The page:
Explore the fascinating world of the Victorian judges at this award-winning historic house.


The Judge’s Lodging and the National Curriculum

The Judge’s Lodging is an invaluable resource and learning experience for Primary, Secondary and Higher Education. It is ideal for the study of the Victorians within the National Curriculum and can be approached from a range of perspectives: social; cultural; technological; political and aesthetic. Students can compare many aspects of the past to those of the present and use our ‘Hands On’ policy to experience these differences for themselves.

History in your hands

The Judge’s Lodging is a real working Victorian house and is exceptional in allowing total freedom to touch everything. Visitors are actively encouraged to sit down, look in drawers, pump water, experiment with kitchen appliances and even test beds for comfort. (We would rSandford Awardather you didn’t use the commodes!). This proves invaluable in creating a relaxed and stimulating environment in which to learn.


Holder of The Sandford Award for Heritage Education 2005, 2010  & 2015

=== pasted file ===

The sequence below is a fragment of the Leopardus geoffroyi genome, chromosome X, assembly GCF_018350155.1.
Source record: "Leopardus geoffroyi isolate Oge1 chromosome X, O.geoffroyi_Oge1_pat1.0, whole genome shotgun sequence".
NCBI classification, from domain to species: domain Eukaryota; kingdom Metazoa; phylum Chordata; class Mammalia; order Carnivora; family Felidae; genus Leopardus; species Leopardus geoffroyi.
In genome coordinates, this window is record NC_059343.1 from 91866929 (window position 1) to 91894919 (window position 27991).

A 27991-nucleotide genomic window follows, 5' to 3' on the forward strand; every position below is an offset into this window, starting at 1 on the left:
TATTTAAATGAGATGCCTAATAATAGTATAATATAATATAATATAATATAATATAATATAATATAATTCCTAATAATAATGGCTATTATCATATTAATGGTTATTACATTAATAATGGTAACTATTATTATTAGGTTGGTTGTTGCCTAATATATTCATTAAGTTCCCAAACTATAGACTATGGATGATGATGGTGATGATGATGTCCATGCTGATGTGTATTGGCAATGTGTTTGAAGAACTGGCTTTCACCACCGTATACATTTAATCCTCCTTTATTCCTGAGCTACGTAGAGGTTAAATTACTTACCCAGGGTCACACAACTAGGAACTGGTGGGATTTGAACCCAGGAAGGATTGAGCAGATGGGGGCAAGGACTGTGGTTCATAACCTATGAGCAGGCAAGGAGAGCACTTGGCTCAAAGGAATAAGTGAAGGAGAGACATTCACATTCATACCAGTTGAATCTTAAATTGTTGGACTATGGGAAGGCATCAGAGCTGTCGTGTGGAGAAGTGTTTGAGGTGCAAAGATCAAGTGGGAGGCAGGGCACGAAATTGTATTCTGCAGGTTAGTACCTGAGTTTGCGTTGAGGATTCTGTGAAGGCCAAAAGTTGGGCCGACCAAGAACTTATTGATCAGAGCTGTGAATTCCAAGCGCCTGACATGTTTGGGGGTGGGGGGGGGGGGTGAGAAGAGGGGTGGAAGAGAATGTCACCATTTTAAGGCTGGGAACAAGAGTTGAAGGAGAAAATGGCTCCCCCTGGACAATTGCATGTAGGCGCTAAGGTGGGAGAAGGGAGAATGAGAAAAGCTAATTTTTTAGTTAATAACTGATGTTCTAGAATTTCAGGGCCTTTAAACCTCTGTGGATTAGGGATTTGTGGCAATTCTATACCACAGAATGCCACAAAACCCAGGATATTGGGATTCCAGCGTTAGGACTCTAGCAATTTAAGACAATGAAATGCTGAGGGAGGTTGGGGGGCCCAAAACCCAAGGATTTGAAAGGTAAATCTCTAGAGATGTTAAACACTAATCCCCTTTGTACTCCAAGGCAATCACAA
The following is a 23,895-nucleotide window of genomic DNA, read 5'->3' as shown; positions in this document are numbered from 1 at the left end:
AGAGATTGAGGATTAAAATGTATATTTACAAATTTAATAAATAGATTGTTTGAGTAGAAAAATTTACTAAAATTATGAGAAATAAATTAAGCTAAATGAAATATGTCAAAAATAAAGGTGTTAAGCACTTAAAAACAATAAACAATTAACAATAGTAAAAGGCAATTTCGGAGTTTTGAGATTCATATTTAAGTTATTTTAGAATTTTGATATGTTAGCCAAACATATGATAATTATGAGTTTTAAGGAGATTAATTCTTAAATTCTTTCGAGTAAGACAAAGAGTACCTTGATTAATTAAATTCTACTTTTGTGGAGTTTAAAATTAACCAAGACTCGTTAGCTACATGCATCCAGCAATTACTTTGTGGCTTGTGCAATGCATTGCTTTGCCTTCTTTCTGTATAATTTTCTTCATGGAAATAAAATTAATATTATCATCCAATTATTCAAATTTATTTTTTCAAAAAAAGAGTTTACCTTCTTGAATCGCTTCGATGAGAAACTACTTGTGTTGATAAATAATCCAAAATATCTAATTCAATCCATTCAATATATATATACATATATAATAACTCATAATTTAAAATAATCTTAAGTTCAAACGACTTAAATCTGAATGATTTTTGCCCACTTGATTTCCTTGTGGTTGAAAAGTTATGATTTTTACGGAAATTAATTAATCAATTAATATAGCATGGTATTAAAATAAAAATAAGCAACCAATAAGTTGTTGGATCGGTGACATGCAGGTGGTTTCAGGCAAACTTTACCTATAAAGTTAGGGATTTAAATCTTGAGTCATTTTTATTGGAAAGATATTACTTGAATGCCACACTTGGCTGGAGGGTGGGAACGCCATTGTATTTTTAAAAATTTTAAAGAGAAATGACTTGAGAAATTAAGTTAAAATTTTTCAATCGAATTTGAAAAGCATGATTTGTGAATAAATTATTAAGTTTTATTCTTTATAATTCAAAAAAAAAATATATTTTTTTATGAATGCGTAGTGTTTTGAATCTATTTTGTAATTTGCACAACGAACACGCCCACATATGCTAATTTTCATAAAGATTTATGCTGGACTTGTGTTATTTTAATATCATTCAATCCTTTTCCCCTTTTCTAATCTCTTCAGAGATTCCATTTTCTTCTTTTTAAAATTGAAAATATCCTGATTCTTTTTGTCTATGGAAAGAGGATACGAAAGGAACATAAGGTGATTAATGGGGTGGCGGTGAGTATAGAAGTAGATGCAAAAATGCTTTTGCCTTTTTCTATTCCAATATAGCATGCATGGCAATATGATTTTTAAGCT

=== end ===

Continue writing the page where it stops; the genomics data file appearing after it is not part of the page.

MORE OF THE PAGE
Life Below Stairs - KS1 & KS2

Day session - Available all year

The Judge is arriving at his house this very evening and the servants are scurrying around preparing his rooms for him, but they really need help if they are going to finish their chores in time. Join Mr Luggar the housekeeper, Mary the hardworking maid and the cook in our totally interactive sessions and experience what life was really like below stairs.

Activities include:Children

With the maid - preparing the Judge’s private rooms using traditional cleaning methods, filling baths and bed-making.
With the Housekeeper -
preparing the period lights and setting the huge dining table.
With the Cook -
making a menu for the evening meal, chopping, sorting and a lot of scrubbing!
• And finally…
a trip to the gloomy cells and vast courtroom.

Sessions start in the morning, to suit your requirements and finish mid afternoon - they can be extended or reduced to your requirements.

£5.50 per child. Accompanying adults free   


ClownsChristmas Past - KS1 & KS2

14 November - 21st December 2018